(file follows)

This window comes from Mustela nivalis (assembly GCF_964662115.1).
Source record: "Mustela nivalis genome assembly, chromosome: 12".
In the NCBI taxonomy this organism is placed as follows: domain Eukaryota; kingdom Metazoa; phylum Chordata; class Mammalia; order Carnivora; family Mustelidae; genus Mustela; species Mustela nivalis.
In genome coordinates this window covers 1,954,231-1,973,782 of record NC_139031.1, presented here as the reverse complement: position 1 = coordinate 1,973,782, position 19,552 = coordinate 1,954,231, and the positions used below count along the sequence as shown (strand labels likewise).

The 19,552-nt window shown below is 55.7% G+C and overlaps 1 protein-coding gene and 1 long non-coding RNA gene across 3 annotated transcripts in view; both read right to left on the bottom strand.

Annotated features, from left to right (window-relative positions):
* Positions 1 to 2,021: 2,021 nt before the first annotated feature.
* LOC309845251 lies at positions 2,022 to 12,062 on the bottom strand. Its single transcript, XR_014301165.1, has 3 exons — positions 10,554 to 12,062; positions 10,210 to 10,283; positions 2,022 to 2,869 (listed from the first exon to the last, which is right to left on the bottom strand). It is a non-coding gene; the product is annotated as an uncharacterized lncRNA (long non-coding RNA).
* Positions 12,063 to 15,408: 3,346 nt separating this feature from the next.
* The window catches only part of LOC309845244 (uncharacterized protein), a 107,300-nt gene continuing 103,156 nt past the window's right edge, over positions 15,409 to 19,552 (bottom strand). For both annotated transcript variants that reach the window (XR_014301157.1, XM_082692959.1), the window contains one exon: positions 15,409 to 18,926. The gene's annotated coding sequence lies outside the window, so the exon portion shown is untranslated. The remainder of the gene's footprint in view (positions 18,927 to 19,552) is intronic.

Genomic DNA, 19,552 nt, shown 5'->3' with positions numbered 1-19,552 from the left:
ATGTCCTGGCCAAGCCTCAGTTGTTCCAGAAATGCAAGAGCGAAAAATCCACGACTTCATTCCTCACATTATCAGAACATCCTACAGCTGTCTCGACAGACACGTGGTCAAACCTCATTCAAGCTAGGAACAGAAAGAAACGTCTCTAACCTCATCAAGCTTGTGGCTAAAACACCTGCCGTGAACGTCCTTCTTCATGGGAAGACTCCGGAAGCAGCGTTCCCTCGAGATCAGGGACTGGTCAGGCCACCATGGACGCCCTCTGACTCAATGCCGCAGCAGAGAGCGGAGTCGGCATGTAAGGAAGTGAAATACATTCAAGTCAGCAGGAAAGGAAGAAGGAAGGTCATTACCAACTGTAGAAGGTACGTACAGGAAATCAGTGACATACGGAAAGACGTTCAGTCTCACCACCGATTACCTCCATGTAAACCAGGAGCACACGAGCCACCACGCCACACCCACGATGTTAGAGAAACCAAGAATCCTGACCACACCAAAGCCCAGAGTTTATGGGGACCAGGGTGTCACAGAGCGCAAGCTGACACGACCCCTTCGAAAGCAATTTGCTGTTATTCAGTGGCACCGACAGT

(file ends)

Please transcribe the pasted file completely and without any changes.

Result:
This window comes from Mustela nivalis (assembly GCF_964662115.1).
Source record: "Mustela nivalis genome assembly, chromosome: 12".
In the NCBI taxonomy this organism is placed as follows: domain Eukaryota; kingdom Metazoa; phylum Chordata; class Mammalia; order Carnivora; family Mustelidae; genus Mustela; species Mustela nivalis.
In genome coordinates this window covers 1,954,231-1,973,782 of record NC_139031.1, presented here as the reverse complement: position 1 = coordinate 1,973,782, position 19,552 = coordinate 1,954,231, and the positions used below count along the sequence as shown (strand labels likewise).

The 19,552-nt window shown below is 55.7% G+C and overlaps 1 protein-coding gene and 1 long non-coding RNA gene across 3 annotated transcripts in view; both read right to left on the bottom strand.

Annotated features, from left to right (window-relative positions):
* Positions 1 to 2,021: 2,021 nt before the first annotated feature.
* LOC309845251 lies at positions 2,022 to 12,062 on the bottom strand. Its single transcript, XR_014301165.1, has 3 exons — positions 10,554 to 12,062; positions 10,210 to 10,283; positions 2,022 to 2,869 (listed from the first exon to the last, which is right to left on the bottom strand). It is a non-coding gene; the product is annotated as an uncharacterized lncRNA (long non-coding RNA).
* Positions 12,063 to 15,408: 3,346 nt separating this feature from the next.
* The window catches only part of LOC309845244 (uncharacterized protein), a 107,300-nt gene continuing 103,156 nt past the window's right edge, over positions 15,409 to 19,552 (bottom strand). For both annotated transcript variants that reach the window (XR_014301157.1, XM_082692959.1), the window contains one exon: positions 15,409 to 18,926. The gene's annotated coding sequence lies outside the window, so the exon portion shown is untranslated. The remainder of the gene's footprint in view (positions 18,927 to 19,552) is intronic.

Genomic DNA, 19,552 nt, shown 5'->3' with positions numbered 1-19,552 from the left:
ATGTCCTGGCCAAGCCTCAGTTGTTCCAGAAATGCAAGAGCGAAAAATCCACGACTTCATTCCTCACATTATCAGAACATCCTACAGCTGTCTCGACAGACACGTGGTCAAACCTCATTCAAGCTAGGAACAGAAAGAAACGTCTCTAACCTCATCAAGCTTGTGGCTAAAACACCTGCCGTGAACGTCCTTCTTCATGGGAAGACTCCGGAAGCAGCGTTCCCTCGAGATCAGGGACTGGTCAGGCCACCATGGACGCCCTCTGACTCAATGCCGCAGCAGAGAGCGGAGTCGGCATGTAAGGAAGTGAAATACATTCAAGTCAGCAGGAAAGGAAGAAGGAAGGTCATTACCAACTGTAGAAGGTACGTACAGGAAATCAGTGACATACGGAAAGACGTTCAGTCTCACCACCGATTACCTCCATGTAAACCAGGAGCACACGAGCCACCACGCCACACCCACGATGTTAGAGAAACCAAGAATCCTGACCACACCAAAGCCCAGAGTTTATGGGGACCAGGGTGTCACAGAGCGCAAGCTGACACGACCCCTTCGAAAGCAATTTGCTGTTATTCAGTGGCACCGACAGT